E-readers are already beginning to make waves in the book publishing market, but when and how might they be relevant for specialist media owners? There are a bewildering range of devices on the way; but how can a media owner decide which to support and how to manage their content? Last week I met Dominic Jacquesson, former COO of Electric Word and now an e-reader guru, to find out what specialist media owners need to be considering now. Here’s some top tips, but keep track of Dominic’s blog www.inkondeadtrees.com for more insight.
1. Which devices will be available first in UK?
Amazon’s Kindle is now available in the UK, although Plastic Logic’s e-reader may not be widely available till late 2010. Interread’s cooler will be available in early 2010, but its interface is limited. One to watch is the next generation of the Sony Reader, due by Christmas 2009, with 3G wireless and a touch screen with iphone-style virtual keyboard. Sony has a relationship with Waterstone’s for books, but is also thought to be targeting magazine publishers.
2. What will the next tech innovation be?
Touch screen and wireless technology will become requirements, allowing both editorial references to other web content, and also interactive advertising. All e-readers now are black and white only, but colour must be the next challenge. Some have physical keyboards eg Kindle, or touch screen such as the new Sony, to allow users to make notes and search references. However, the next step must be to allow handwritten comments to be added to the published material. Ultimately laptops and e-readers may converge into a single lightweight wireless device: this is the point at which many people expect Apple will enter the market.
3. Which publishers will try the format first?
In the US, newspapers and book publishers, who aren’t bothered by the restrictions of black and white only, are experimenting with Kindle. The Economist is the most prominent magazine on the device, which is logical given its business audience and lack of reliance on images and colour. High end b2b publishers or higher education publishers may test the format before more mainstream consumer and specialist media owners.
4. How can media owners decide which devices to work with?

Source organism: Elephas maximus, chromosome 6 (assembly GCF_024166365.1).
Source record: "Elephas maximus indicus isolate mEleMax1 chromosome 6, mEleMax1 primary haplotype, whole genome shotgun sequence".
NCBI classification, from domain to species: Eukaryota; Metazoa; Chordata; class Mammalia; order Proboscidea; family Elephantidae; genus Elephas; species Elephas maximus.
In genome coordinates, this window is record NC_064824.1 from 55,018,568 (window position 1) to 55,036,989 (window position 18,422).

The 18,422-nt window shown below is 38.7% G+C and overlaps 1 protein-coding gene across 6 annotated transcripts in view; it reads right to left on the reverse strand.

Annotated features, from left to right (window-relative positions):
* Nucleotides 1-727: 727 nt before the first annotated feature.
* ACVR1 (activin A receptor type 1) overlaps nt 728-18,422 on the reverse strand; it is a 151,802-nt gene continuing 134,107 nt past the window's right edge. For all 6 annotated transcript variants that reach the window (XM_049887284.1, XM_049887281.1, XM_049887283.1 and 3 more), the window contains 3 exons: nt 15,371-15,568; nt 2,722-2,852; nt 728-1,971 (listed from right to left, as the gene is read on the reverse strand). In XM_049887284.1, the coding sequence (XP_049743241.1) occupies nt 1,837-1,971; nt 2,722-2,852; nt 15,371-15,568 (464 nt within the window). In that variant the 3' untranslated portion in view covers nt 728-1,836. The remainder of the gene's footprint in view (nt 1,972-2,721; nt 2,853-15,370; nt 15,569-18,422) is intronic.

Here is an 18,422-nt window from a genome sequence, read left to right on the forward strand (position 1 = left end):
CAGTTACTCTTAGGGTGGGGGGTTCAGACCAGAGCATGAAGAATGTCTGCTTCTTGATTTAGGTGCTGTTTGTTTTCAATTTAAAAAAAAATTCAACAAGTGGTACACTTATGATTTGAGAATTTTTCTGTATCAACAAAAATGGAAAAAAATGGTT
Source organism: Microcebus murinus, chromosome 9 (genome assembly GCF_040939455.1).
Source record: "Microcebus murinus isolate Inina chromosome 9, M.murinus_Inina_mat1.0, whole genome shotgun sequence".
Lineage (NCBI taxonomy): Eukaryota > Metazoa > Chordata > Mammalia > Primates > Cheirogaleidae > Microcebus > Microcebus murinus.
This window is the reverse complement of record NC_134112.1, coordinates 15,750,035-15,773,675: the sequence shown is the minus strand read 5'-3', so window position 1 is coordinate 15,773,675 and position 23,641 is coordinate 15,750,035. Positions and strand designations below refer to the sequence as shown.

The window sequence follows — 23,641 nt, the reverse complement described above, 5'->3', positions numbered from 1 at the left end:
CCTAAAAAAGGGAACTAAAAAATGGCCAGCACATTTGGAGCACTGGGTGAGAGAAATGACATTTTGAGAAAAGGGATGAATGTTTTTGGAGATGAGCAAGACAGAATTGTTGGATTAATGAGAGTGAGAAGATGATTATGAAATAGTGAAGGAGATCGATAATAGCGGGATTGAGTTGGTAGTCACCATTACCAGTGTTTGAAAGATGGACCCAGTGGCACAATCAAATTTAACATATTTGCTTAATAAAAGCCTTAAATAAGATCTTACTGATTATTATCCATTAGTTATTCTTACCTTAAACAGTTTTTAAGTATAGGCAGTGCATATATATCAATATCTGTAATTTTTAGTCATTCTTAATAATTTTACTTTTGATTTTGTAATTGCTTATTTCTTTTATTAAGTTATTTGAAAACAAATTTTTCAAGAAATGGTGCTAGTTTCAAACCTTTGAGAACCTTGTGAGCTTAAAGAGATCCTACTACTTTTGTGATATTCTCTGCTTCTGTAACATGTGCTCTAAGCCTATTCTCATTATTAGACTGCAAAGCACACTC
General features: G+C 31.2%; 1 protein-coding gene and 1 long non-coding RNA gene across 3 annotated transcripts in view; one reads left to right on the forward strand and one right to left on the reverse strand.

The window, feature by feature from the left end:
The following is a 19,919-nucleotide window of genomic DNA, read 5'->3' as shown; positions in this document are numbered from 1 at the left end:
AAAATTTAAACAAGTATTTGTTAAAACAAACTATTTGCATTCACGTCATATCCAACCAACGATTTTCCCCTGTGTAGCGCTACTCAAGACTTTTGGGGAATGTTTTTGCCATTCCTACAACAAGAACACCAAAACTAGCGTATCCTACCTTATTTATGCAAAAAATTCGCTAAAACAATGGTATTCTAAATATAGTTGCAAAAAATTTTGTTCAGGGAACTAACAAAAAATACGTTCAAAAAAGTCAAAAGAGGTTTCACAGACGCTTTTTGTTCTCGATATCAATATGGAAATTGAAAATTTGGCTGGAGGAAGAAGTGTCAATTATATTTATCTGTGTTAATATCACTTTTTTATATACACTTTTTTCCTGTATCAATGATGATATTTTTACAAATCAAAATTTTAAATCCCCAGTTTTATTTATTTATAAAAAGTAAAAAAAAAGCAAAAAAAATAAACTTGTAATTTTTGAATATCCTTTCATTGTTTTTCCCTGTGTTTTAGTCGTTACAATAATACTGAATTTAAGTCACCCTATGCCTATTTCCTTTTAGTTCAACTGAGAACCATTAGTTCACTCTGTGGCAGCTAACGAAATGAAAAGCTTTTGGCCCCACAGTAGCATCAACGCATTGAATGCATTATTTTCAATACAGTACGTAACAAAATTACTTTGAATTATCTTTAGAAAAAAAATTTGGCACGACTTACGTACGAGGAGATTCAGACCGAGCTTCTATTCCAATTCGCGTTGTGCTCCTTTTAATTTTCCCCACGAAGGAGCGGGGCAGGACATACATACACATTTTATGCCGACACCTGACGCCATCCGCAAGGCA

A new group of aggregators is likely to develop, who negotiate deals with all the device manaufacturers, and then offer a single point of contact for publishers, in return for a revenue share. Digital edition publishing businesses, such as Olive and Zinio, are positioning themselves in this role. This will likely make it easier for smaller media owners to test the potential.
5. How can publishers make money from these formats?
This is the tricky one! Amazon has established a tough revenue share deal for book publishers with Kindle, taking 70% of retail price, and keeping prices low at $9.99. The other benchmark is Apple, which takes 30% of App Store revenue. Add an aggregator, and publishers may be lucky to keep 40% of the retail price. Consumers will likely expect a discount on the physical product, and there is the added complication of VAT. Athletics Weekly are charging £3.99 for a 30-day sub to their mag on the iphone. So a publisher may only receive £7pa from say a £20pa e-sub. However, by removing print, paper and post costs this might still be viable. The big unknown will be consumer take-up in each market.
Interested to hear the views of any other media owners grappling with this issue. See also my recent blog on paid content subscriptions for more thoughts on this subject. Take a look at the discussions on the Specialist Media Network for more articles and comments on this topic.
Carolyn Morgan’s consultancy, Penmaen Media, creates practical digital media and marketing strategies. If you are considering how to make money from your content across new platforms, do contact us for an initial discussion.